I like to think of coding in terms of principles vs techniques. I’ve met tons of good coders with lots of technique. Good technique. Rote technique. I’ve met very few coders who have good principles. A principle will let you look at anything code related…..and understand it….and if need be troubleshoot it.
I see this idea a lot in Tai Chi and few other Chinese martial arts I’ve been exposed to. The idea of principle, not technique. If you understand the principle of body movement, you can eschew learning thousands of techniques, you can remove the need to run through a million scenarios in the hopes that you will train your reflex for each one to the point that it just works. The millions of techniques that you will never have enough time to run though anyway. You can instead, simply use a principle to move appropriately for your current context. Context is very important. I’ve seen people who have technique so entrenched that they are blinkered to context. The last thing you want is to be so “well trained” that when a toddler runs towards you playfully trying to grab your leg that you mistake it for someone trying a double leg take down. You feel proud as you slide off the line, tap the kid on the back of the head and send them headlong into the wall! Context is important.
Now principles can be different things to different people, but lets take a simple idea from Tai Chi – “every step is a kick, every kick is a step“. What a great concept. We draw lots of things from this idea. Every time we walk down the street or to the toilet or to get a cup of tea we are training our kicking. That’s one idea – and what a great idea! Imagine the extra hours of training you get from simply making walking your training. Three times a week at class? ptha….you would be training practically non-stop. Another idea is that kicking should be as effortless as walking. As easy and natural as putting one foot in front of the other. We could also say that in a fight, any time you step it is an opportunity to kick.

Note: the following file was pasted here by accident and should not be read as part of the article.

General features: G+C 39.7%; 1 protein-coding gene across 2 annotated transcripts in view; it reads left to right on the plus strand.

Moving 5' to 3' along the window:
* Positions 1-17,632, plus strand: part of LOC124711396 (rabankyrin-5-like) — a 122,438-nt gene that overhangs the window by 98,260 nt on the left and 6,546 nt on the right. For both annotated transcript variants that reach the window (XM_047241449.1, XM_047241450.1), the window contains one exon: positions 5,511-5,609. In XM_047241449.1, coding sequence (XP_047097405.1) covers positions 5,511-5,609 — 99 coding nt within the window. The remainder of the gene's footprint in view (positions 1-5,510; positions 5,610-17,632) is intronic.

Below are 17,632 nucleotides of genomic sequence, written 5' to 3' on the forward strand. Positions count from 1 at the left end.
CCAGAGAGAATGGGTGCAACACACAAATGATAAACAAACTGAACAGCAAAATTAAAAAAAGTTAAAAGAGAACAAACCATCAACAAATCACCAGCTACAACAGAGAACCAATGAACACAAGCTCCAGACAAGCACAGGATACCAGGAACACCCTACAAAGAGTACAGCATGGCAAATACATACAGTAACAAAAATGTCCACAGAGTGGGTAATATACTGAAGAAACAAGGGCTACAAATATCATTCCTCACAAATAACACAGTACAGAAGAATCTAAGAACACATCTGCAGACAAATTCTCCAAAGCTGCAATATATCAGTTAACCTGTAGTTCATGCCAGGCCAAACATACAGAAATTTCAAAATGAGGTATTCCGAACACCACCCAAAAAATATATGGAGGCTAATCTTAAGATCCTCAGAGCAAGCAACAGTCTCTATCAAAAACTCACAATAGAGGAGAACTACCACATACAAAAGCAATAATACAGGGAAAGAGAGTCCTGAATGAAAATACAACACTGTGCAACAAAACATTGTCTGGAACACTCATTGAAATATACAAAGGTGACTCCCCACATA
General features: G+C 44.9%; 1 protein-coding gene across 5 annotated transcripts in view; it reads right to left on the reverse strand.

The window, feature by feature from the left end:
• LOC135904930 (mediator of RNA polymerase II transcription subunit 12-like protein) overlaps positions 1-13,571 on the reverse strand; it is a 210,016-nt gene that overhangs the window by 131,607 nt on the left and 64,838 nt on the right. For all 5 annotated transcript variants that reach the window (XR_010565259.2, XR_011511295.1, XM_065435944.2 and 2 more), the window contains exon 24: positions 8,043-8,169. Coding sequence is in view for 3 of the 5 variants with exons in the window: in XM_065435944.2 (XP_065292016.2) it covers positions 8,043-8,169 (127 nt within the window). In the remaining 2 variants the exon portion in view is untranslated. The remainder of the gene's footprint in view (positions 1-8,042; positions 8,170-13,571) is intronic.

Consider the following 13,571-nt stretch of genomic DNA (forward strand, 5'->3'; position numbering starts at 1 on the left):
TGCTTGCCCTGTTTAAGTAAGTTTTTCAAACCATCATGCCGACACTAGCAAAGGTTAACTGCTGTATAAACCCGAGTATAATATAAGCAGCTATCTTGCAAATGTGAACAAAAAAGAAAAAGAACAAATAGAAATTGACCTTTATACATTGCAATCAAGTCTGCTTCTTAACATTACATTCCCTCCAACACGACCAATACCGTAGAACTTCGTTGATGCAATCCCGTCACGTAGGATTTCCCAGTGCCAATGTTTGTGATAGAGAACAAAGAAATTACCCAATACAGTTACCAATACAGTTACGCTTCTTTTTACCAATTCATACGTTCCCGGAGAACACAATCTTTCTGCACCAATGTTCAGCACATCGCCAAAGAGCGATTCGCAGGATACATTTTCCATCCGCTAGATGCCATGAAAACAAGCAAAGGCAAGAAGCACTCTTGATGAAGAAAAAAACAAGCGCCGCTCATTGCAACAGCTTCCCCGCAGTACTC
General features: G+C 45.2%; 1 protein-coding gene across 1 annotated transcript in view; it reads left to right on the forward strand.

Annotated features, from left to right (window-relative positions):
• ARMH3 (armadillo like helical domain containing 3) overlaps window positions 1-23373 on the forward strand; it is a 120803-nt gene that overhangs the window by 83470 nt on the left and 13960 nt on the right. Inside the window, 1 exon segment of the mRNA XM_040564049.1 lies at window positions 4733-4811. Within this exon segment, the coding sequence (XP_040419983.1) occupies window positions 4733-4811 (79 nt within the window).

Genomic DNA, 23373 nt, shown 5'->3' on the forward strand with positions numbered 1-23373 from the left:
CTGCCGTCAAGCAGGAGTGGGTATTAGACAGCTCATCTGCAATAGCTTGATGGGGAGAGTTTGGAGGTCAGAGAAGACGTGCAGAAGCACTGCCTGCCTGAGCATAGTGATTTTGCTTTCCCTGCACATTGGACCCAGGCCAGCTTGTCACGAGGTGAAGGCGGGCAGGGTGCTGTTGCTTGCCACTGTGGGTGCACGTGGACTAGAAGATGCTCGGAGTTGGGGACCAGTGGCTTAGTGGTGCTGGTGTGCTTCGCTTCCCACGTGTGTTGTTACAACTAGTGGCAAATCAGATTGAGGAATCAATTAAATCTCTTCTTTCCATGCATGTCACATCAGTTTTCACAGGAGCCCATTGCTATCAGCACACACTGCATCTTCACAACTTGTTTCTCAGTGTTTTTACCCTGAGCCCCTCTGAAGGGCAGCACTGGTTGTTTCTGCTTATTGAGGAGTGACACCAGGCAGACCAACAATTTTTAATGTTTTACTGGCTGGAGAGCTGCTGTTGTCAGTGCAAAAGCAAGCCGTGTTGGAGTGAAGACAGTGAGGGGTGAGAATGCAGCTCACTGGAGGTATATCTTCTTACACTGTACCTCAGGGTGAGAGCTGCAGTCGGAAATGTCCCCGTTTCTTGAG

It is odd, principles often get distilled into a poetic statement. Though I guess it makes sense – what better to show a principle than something like poetry, something that is open to interpretation, something that each person will find use in, no matter their level of expertise.
The great paradox in many martial arts is that principles are often learned through hours of working on techniques. Nevertheless, great teachers can take one simple move and create thousands of techniques from it.
This is the same in code – the experts will understand the principle. Then, the language becomes irrelevant by and large. It becomes a matter of syntax. My first “mentor” was like that. He could slip in and out of languages so easily, it was sickening. It wasn’t that he learned them quickly though. It was more that he just understood *how* to code and could apply it to any syntax he wanted to.
Of course this works on several levels – for example you could say all object oriented languages share enough commonality that the syntax becomes largely a by-product, but if you had to jump to a functional programming paradigm, you might be lost, no matter how much of a guru you were in OO. I like to think there are levels beyond that though that would allow you to transcend even larger shifts in programming paradigm.
To a certain extent, I think this ability is honed; honed through coding in several different languages, but also honed through the ability to create metaphors. Maybe it is the ability to code in your own internal pseudo code and simply translate it into php/ruby/python/c on the fly. Perhaps it requires a deep knowledge of at least one language to really allow you to build up that base of pseudo code (the paradox of the path from technique to principle). But maybe it really just relies on being able to think from a different angle. To reduce the task to a story and shape the solution using the tools at hand.
If coders aimed for this ideal, we would create a side-benefit. We would remove language wars. Which is not to say we would remove preference, because everyone is unique and will find themselves more at home in one language than another, but we would all be able to see the commonality between the code. And we would choose the most suitable language for the job at hand.